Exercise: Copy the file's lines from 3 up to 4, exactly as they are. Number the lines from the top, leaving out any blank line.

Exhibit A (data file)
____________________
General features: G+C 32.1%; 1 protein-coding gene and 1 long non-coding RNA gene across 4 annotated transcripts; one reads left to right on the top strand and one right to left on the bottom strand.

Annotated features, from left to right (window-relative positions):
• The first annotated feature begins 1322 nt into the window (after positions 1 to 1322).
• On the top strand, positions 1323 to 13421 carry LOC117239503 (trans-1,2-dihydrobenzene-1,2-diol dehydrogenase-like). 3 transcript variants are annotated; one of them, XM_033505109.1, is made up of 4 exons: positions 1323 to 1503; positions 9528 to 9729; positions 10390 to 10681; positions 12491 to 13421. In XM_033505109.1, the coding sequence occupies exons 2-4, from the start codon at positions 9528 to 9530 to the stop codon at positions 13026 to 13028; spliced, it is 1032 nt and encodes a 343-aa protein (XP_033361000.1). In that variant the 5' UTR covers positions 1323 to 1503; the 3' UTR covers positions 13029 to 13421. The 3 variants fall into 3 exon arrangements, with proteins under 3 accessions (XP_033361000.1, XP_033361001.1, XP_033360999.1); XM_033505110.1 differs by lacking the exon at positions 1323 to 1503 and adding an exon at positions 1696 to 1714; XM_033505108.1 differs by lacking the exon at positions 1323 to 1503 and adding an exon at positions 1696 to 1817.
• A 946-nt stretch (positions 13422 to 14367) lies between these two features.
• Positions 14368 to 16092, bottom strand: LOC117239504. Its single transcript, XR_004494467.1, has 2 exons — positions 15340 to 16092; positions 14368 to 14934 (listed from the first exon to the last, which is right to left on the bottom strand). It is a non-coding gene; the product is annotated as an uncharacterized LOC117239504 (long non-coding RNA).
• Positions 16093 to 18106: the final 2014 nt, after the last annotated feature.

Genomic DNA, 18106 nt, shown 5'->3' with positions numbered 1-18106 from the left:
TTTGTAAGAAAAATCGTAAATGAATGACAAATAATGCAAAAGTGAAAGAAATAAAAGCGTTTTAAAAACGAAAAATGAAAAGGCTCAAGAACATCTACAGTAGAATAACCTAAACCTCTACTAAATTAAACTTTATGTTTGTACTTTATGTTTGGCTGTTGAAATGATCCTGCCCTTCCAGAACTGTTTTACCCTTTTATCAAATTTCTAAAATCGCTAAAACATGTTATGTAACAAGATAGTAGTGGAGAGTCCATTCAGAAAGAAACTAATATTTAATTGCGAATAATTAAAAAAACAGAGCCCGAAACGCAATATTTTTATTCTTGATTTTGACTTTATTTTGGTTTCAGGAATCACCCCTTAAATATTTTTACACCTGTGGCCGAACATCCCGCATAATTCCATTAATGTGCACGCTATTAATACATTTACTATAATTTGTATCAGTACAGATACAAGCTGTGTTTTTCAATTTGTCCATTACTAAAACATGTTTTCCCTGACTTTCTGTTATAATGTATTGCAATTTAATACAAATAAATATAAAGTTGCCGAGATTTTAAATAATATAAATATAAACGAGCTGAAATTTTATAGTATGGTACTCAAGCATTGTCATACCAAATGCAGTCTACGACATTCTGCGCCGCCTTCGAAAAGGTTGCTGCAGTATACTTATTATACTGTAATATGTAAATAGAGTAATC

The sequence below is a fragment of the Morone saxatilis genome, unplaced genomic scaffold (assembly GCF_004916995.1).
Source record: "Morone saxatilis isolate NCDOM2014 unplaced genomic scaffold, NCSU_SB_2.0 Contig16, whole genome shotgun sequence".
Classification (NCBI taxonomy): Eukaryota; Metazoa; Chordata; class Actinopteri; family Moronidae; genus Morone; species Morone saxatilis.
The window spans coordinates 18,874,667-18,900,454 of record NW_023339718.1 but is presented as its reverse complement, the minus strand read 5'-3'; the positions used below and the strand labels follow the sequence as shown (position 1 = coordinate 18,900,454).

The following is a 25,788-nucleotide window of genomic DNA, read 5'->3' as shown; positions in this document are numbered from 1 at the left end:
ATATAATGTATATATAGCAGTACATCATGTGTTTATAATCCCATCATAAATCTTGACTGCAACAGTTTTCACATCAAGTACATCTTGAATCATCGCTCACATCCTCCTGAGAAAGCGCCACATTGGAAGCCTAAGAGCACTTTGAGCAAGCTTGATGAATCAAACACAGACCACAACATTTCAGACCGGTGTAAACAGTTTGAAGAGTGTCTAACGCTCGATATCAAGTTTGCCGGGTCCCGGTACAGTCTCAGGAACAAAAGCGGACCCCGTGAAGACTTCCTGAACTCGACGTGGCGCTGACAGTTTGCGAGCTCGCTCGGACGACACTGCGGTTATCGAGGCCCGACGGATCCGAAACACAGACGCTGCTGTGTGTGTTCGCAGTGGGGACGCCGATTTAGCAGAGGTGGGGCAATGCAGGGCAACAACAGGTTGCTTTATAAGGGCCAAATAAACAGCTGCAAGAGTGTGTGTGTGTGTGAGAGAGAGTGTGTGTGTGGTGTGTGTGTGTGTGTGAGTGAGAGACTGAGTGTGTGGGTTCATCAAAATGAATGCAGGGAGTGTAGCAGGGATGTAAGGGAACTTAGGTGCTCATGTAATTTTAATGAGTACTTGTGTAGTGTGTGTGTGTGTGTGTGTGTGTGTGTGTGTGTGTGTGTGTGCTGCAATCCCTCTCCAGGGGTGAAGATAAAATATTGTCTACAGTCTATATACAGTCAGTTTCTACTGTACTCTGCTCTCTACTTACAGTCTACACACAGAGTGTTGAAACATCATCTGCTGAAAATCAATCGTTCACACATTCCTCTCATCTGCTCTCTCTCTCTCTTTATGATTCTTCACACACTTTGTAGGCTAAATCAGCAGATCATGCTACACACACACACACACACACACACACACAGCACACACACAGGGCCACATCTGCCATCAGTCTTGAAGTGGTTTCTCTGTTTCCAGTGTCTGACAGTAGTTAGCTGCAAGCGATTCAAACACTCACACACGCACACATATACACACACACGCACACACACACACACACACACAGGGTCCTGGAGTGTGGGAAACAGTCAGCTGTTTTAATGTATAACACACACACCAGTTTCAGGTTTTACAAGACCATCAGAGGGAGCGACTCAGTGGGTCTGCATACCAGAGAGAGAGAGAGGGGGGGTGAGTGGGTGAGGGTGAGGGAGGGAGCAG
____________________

• The first annotated feature begins 1322 nt into the window (after positions 1 to 1322).
• On the top strand, positions 1323 to 13421 carry LOC117239503 (trans-1,2-dihydrobenzene-1,2-diol dehydrogenase-like). 3 transcript variants are annotated; one of them, XM_033505109.1, is made up of 4 exons: positions 1323 to 1503; positions 9528 to 9729; positions 10390 to 10681; positions 12491 to 13421. In XM_033505109.1, the coding sequence occupies exons 2-4, from the start codon at positions 9528 to 9530 to the stop codon at positions 13026 to 13028; spliced, it is 1032 nt and encodes a 343-aa protein (XP_033361000.1). In that variant the 5' UTR covers positions 1323 to 1503; the 3' UTR covers positions 13029 to 13421. The 3 variants fall into 3 exon arrangements, with proteins under 3 accessions (XP_033361000.1, XP_033361001.1, XP_033360999.1); XM_033505110.1 differs by lacking the exon at positions 1323 to 1503 and adding an exon at positions 1696 to 1714; XM_033505108.1 differs by lacking the exon at positions 1323 to 1503 and adding an exon at positions 1696 to 1817.